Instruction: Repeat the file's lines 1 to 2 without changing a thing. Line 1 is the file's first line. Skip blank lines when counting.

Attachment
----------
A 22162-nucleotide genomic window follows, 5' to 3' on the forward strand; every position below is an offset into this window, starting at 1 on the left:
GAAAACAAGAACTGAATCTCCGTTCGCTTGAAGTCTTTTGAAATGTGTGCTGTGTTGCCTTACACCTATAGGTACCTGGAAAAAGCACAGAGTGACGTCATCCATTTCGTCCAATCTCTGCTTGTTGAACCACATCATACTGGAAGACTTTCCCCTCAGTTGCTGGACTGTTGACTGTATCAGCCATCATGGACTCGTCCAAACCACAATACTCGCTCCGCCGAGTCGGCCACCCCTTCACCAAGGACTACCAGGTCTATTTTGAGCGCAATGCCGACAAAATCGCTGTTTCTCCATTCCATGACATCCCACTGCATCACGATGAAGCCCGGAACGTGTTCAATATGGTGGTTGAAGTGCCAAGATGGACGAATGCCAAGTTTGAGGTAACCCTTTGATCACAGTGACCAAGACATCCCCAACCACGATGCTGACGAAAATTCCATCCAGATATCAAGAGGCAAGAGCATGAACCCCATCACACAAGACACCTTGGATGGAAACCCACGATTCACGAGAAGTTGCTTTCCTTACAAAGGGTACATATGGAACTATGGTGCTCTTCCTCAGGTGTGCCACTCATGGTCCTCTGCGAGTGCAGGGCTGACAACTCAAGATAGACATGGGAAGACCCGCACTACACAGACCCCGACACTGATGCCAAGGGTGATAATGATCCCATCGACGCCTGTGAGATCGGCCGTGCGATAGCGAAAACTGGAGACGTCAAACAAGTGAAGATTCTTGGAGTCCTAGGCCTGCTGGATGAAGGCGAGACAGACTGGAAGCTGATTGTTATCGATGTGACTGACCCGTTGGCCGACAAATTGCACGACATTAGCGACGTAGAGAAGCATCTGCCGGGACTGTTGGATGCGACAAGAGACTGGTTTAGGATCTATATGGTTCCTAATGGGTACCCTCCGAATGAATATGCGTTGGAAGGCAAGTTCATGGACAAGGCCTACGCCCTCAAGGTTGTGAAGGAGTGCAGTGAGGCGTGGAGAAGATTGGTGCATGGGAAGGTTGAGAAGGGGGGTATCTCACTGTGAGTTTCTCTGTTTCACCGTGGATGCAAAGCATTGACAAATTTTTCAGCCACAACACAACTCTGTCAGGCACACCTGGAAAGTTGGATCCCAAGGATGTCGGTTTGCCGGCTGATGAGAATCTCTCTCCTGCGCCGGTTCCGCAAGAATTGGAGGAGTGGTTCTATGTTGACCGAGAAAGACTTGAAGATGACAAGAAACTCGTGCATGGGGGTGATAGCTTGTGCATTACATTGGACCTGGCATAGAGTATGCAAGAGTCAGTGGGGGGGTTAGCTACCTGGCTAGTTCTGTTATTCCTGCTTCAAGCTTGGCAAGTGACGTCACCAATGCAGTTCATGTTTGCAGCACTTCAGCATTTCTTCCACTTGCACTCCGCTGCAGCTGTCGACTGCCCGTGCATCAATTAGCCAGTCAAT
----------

A 22162-nucleotide genomic window follows, 5' to 3' on the forward strand; every position below is an offset into this window, starting at 1 on the left:
GAAAACAAGAACTGAATCTCCGTTCGCTTGAAGTCTTTTGAAATGTGTGCTGTGTTGCCTTACACCTATAGGTACCTGGAAAAAGCACAGAGTGACGTCATCCATTTCGTCCAATCTCTGCTTGTTGAACCACATCATACTGGAAGACTTTCCCCTCAGTTGCTGGACTGTTGACTGTATCAGCCATCATGGACTCGTCCAAACCACAATACTCGCTCCGCCGAGTCGGCCACCCCTTCACCAAGGACTACCAGGTCTATTTTGAGCGCAATGCCGACAAAATCGCTGTTTCTCCATTCCATGACATCCCACTGCATCACGATGAAGCCCGGAACGTGTTCAATATGGTGGTTGAAGTGCCAAGATGGACGAATGCCAAGTTTGAGGTAACCCTTTGATCACAGTGACCAAGACATCCCCAACCACGATGCTGACGAAAATTCCATCCAGATATCAAGAGGCAAGAGCATGAACCCCATCACACAAGACACCTTGGATGGAAACCCACGATTCACGAGAAGTTGCTTTCCTTACAAAGGGTACATATGGAACTATGGTGCTCTTCCTCAGGTGTGCCACTCATGGTCCTCTGCGAGTGCAGGGCTGACAACTCAAGATAGACATGGGAAGACCCGCACTACACAGACCCCGACACTGATGCCAAGGGTGATAATGATCCCATCGACGCCTGTGAGATCGGCCGTGCGATAGCGAAAACTGGAGACGTCAAACAAGTGAAGATTCTTGGAGTCCTAGGCCTGCTGGATGAAGGCGAGACAGACTGGAAGCTGATTGTTATCGATGTGACTGACCCGTTGGCCGACAAATTGCACGACATTAGCGACGTAGAGAAGCATCTGCCGGGACTGTTGGATGCGACAAGAGACTGGTTTAGGATCTATATGGTTCCTAATGGGTACCCTCCGAATGAATATGCGTTGGAAGGCAAGTTCATGGACAAGGCCTACGCCCTCAAGGTTGTGAAGGAGTGCAGTGAGGCGTGGAGAAGATTGGTGCATGGGAAGGTTGAGAAGGGGGGTATCTCACTGTGAGTTTCTCTGTTTCACCGTGGATGCAAAGCATTGACAAATTTTTCAGCCACAACACAACTCTGTCAGGCACACCTGGAAAGTTGGATCCCAAGGATGTCGGTTTGCCGGCTGATGAGAATCTCTCTCCTGCGCCGGTTCCGCAAGAATTGGAGGAGTGGTTCTATGTTGACCGAGAAAGACTTGAAGATGACAAGAAACTCGTGCATGGGGGTGATAGCTTGTGCATTACATTGGACCTGGCATAGAGTATGCAAGAGTCAGTGGGGGGGTTAGCTACCTGGCTAGTTCTGTTATTCCTGCTTCAAGCTTGGCAAGTGACGTCACCAATGCAGTTCATGTTTGCAGCACTTCAGCATTTCTTCCACTTGCACTCCGCTGCAGCTGTCGACTGCCCGTGCATCAATTAGCCAGTCAAT